James O. Eastland, 81, a Mississippi Democrat who in 22 years as chairman of the Senate Judiciary Committee became a living symbol of southern intransigence on the issues of racial segregation and civil rights, died Feb. 19 of pneumonia at a hospital in Greenwood, Miss. He was hospitalized Feb. 7 after choking on a piece of meat.

Sen. Eastland had served more than 36 years in the Senate when he retired in 1979 to return to his 5,400-acre cotton plantation in Mississippi's Sunflower County. He had been chairman of the Judiciary Committee since 1956 and president pro tem of the Senate since 1972.

He was one of a generation of southerners whose domination of key committee chairmanships had given them a powerful influence over the workings of Congress for decades.

At the peak of his authority in the mid-1960s, Sen. Eastland claimed that he had been responsible for the defeat of 127 civil rights bills that came before the Judiciary Committee, usually by refusing to allow the committee to act on them.

But eventually the Senate leadership devised ways to outmaneuver him, and it became evident in subsequent years that his fight was a losing one and the best he could hope for was to delay the inevitable.

By the time he decided in 1978 not to run for a sixth term, he had already given up much of his power, and he permitted a group of younger senators to operate with a degree of autonomy as chairmen of the Judiciary Committee's various subcommittees.

Sen. Eastland generally avoided publicity, usually had little to say and was not widely known outside of Mississippi or away from Capitol Hill. But in fact he was one of the most powerful men in Congress for years, and he had a reputation among his colleagues for fairness in his handling of the Judiciary Committee.

He was liked and respected by many of his Senate colleagues, including the late senator Hubert H. Humphrey (D-Minn.) who, although poles apart from Sen. Eastland in political philosophy, called him "a great man" and Mississippi's "most distinguished son."

All federal judicial nominations had to pass through his committee, and Sen. Eastland was scrupulous in honoring the prerogative of any senator to veto a nomination from his home state. Over the years, he did political favors for presidents and senators alike, but he also knew how to collect his due when the time for repayment came.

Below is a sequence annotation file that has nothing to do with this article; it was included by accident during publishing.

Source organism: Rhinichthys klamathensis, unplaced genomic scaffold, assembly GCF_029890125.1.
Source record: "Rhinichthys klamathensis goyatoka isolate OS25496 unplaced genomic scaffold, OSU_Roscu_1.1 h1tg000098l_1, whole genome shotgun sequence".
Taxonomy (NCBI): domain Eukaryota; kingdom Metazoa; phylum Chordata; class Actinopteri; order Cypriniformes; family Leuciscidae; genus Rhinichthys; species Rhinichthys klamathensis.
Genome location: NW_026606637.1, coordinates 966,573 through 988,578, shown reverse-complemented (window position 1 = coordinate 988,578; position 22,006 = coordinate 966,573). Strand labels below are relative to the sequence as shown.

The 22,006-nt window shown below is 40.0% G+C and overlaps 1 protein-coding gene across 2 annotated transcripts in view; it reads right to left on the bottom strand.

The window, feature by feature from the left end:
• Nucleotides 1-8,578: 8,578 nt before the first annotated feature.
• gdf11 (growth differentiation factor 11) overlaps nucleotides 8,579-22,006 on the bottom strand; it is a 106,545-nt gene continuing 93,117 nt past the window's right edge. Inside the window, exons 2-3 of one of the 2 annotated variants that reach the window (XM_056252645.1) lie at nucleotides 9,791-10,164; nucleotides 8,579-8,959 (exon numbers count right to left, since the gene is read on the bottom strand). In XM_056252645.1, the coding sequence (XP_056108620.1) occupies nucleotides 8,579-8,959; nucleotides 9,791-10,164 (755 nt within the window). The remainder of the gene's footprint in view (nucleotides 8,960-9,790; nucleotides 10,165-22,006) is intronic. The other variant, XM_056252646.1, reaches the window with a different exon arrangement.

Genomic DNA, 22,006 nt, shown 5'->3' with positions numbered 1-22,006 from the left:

He held up Senate confirmation on the nomination of Thurgood Marshall, then chief legal officer of the NAACP, to a seat on the 2nd U.S. Circuit Court of Appeals for more than a year in 1961-1962, then acquiesced in exchange for a promise from President Kennedy to nominate an old college roommate to a federal judgeship in Mississippi.

With his omnipresent cigar, his thick drawl, white hair and stooped shuffle, Sen. Eastland was in many ways the caricature of the old time southern senator. He came to the Senate in 1941 six months before Pearl Harbor to serve out a term, then won the first of six full terms in 1942.

Once in Washington, he rarely went anywhere socially, returned to his plantation in Mississippi's delta country almost every weekend and preferred to take care of most legislative business over a glass of Chivas Regal scotch in the privacy of his Capitol Hill office at the end of a business day.

As early as 1944 he was speaking out against two of his primary targets, communists and civil rights, charging that "a bunch of communists," were behind an antipoll tax measure before Congress.

Later he would denounce the Supreme Court's 1954 school desegregation decision as resting on "writings and teachings of procommunist agitators," and he would contend that the civil rights movement of the late 1950s and 1960s had been infiltrated by communists. He supported former Mississippi governor Ross Barnett in his efforts to prevent racial integration at the University of Mississippi. At one point he suggested that the disappearance of three civil rights workers in Neshoba County, Miss., in July 1964 was "a communist hoax."

As chairman of the Judiciary Committee's internal security subcommittee during the mid-1950s, Sen. Eastland called on the Senate to investigate communist penetration into a variety of endeavors, including the media, and in 1962 he released the results of a study purporting to show that five Supreme Court justices voted "for the communist stance" in a majority of cases.

A lifelong Democrat, Sen. Eastland bolted the party in 1948 to support the Dixiecrat States Rights ticket in the presidential election, and he refused to back Lyndon B. Johnson for president in the 1964 presidential election. He supported Johnson's war effort in Vietnam, arguing that U.S. forces in Southeast Asia should get all the weapons they needed to "rattle the teeth of the Reds in Moscow."

But he opposed all of Johnson's antipoverty and social welfare legislation, drawing the enmity of several critics who noted that Sen. Eastland and his family regularly collected more than $100,000 a year from the government in cotton price supports and diversion cash payments for the cotton plantation in Mississippi.

Born in Doddsville, Miss., Sen. Eastland was reared in Forest, about 40 miles east of Jackson. He attended the University of Mississippi, Vanderbilt and the University of Alabama and passed the Mississippi bar exam after reading law in his father's office.

He served two terms in the Mississippi legislature from 1928 to 1932, then in 1934 moved to Sunflower County to manage the family cotton plantation.

Sen. Eastland was married in 1932 to Elizabeth Coleman, who survives him. He is also survived by three daughters, Nell, Anne and Sue, and a son, Woods Eugene.